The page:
I didn't really mean to disappear this week, but life comes before blogging, so I did. We have reinstituted a  modified version of our chores schedule, and this was our week to clean. We have more time for chores in the evenings now, because we have started giving the girls their baths together, so while one parent is supervising the bath, the other can be doing chores. But on the other hand, on the nights when Petunia doesn't go down easily, the bedtime routines can consume a solid hour of at least one parent's time.

I think, though, that we'll be changing that chores schedule again soon, because, as a result of a week-long argument frank and open discussion about division of labor in our household, Hubby has finally given up compromised and is willing to have the cleaner come in twice a month. I've been debating whether to blog about that argument. On the one hand, why would anyone want to read about someone else's argument- and an argument about chores, to boot? On the other hand, reading some of the comments on Moxie's post this week about ending a marriage makes me think that maybe it would be interesting to write about what marriage is really like. I think Hubby and I have a very good, strong marriage. But that doesn't mean that it is all roses and buttercups here all the time. To be fair, though, the argument only went on for multiple days because we were too tired/busy to sit down and really discuss things in any one night.

Anyway. I do still have a few things to suggest you read this week. Here they are:

First up, this article in Slate about how children learn (sent to me by Bad Mom, Good Mom) was interesting, and made me feel better about the fact that I don't care whether or not the day care I have Pumpkin in spends much time teaching her things. They have a good set up for play, and that has always seemed more important to me at this age.

I started reading Hilahil's blog when I figured out that she was a fellow Moxie-reader in San Diego. She had a post up last week (which I only got to read this week because I've been so busy) with an amazing video about girls and being pretty. Go watch it. You'll be glad you did.

Finally, Anna Quindlen's post on the Motherlode was great, and just what I needed to read in the week in which I learned that my baby (my BABY) is about to move up to the 18 month old room at day care. You know, because she's 18 months old.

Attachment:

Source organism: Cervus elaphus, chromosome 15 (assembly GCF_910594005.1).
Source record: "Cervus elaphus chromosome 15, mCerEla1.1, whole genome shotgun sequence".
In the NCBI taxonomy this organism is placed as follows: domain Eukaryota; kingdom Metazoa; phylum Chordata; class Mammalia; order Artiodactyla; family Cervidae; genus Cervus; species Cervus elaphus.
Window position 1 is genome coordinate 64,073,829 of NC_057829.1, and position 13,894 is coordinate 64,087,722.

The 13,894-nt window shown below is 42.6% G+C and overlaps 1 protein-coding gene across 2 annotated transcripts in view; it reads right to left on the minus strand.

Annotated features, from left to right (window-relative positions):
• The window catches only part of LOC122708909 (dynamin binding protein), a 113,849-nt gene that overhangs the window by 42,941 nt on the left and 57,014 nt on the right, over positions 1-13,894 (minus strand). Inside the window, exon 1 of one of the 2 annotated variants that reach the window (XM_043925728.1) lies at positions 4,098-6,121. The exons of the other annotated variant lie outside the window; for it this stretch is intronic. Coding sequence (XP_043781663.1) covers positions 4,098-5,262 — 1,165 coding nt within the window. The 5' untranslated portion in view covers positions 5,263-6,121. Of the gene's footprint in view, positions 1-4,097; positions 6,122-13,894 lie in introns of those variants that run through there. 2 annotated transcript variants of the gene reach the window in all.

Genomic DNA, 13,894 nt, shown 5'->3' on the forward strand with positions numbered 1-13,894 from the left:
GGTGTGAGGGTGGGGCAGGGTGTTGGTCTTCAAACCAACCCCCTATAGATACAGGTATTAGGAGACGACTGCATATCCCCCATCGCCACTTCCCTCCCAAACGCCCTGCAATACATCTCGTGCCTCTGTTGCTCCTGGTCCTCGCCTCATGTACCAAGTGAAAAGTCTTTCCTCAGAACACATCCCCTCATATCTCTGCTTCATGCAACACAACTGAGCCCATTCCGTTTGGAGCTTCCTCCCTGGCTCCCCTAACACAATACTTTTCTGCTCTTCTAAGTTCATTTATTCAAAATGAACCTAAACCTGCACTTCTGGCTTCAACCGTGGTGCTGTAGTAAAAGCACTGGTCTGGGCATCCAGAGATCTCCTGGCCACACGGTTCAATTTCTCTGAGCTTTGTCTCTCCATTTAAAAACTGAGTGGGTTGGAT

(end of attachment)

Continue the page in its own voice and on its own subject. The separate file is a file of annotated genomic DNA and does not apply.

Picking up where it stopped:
Monday, March 21, 2011

A Bunch of Unrelated Blather

Today was a day of near misses. I left for work quite late... but for some reason there was no line of cars at my on ramp this morning, so I got to work just a little bit late. I opened my lunch bag and discovered that I'd left the cream cheese for my bagel at home... but the company brought in lunch anyway. I got caught by a train on my way to day care and then Pumpkin dawdled while we were packing up to leave, making us quite late... but then there was a strange lack of traffic on the way home, and we got home on time.

I don't know whether it was a day of good luck or bad luck. I guess we'll see how long it takes to get Petunia down and judge from that. 30 minutes or less would definitely be good luck these days. We've definitely hit the 18 month sleep regression.


Speaking of Petunia, I promised an update on all her tests. She does not have an immune deficiency- all of those tests came back normal. Her C reactive protein test indicated an infection, and her head x-ray showed some thickening of the sinus mucosa, so the doctor diagnosed a sinus infection. She's been on augmentin for a week and a half and has been fairly healthy the entire time. She and I both caught a pretty mild cold, but she never spiked a fever from it. After she finishes the full 14 day course of antibiotics, I have to take her back in for a follow up visit, which will include another blood test to confirm that the infection is gone. I'm dreading that, but I'm overall pretty relieved by the results of all the tests.

We also heard last week that she'll start "visiting" in the next room up at day care soon. The teacher ("Ms. T") in that room is just downright awesome. When we were thinking about pulling her out of day care and getting a nanny, one of the things stopping me was the thought that she wouldn't get to be in Ms. T's class. Yes, she is that good.


Speaking of updates, you may or may not have noticed that my blog now has its very own domain- (The hyphen in the URL is there because someone else has the domain, although he is not doing anything with it.)

I set up the domain because I have some ideas for things I'd like to do on this blog that Blogger won't support. So please, go ahead and update any bookmarks, etc. But don't strain yourself hurrying to do it, because at the rate I'm going through my to do list items since going back to work, I'll probably get to the blog redesign sometime in the summer of 2015.